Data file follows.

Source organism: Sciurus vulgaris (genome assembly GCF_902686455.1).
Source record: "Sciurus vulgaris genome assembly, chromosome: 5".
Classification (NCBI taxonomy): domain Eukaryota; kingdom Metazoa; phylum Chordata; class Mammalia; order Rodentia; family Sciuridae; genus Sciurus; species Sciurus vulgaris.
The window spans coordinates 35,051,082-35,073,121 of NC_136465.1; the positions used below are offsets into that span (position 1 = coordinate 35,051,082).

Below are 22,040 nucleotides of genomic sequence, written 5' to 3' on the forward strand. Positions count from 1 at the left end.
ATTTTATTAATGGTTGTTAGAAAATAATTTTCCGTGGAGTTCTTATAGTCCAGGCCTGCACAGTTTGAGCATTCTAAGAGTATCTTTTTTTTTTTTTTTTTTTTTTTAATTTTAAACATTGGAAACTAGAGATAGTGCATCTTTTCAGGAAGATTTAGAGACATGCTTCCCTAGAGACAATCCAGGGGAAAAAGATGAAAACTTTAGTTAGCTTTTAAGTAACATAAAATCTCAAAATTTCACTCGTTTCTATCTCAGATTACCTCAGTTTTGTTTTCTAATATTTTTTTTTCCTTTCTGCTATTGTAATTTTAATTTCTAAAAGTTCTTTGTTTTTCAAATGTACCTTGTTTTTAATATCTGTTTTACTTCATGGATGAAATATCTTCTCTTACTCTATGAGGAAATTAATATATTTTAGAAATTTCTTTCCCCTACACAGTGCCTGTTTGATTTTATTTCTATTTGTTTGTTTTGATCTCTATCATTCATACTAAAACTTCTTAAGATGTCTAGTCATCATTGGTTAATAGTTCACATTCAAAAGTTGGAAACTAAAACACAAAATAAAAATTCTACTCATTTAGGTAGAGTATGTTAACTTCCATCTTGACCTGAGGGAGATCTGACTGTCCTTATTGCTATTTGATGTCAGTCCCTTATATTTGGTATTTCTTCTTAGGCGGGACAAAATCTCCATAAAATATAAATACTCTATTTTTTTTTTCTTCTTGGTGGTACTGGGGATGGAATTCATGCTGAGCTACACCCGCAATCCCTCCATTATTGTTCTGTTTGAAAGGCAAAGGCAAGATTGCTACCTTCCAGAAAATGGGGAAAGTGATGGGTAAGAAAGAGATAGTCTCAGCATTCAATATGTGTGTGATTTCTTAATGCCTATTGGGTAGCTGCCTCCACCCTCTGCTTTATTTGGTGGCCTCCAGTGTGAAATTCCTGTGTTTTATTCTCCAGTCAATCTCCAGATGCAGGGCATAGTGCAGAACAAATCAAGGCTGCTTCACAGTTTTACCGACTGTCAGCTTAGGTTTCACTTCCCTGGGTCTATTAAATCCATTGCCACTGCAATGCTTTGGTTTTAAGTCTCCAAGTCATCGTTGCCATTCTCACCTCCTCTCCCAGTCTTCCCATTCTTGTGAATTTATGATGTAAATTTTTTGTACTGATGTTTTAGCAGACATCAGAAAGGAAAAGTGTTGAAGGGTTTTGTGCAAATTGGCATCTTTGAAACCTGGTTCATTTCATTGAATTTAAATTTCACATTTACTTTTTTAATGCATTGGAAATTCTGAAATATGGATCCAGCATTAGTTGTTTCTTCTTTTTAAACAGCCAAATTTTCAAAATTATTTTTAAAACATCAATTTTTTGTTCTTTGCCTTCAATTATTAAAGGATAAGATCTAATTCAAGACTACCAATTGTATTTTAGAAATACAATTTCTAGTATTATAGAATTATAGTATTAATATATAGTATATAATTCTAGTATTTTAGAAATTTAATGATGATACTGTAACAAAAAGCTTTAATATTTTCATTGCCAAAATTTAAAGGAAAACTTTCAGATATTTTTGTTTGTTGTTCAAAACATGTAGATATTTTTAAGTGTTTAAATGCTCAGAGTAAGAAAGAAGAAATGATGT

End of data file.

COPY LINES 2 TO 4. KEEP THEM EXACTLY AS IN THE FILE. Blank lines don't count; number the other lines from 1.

Source record: "Sciurus vulgaris genome assembly, chromosome: 5".
Classification (NCBI taxonomy): domain Eukaryota; kingdom Metazoa; phylum Chordata; class Mammalia; order Rodentia; family Sciuridae; genus Sciurus; species Sciurus vulgaris.
The window spans coordinates 35,051,082-35,073,121 of NC_136465.1; the positions used below are offsets into that span (position 1 = coordinate 35,051,082).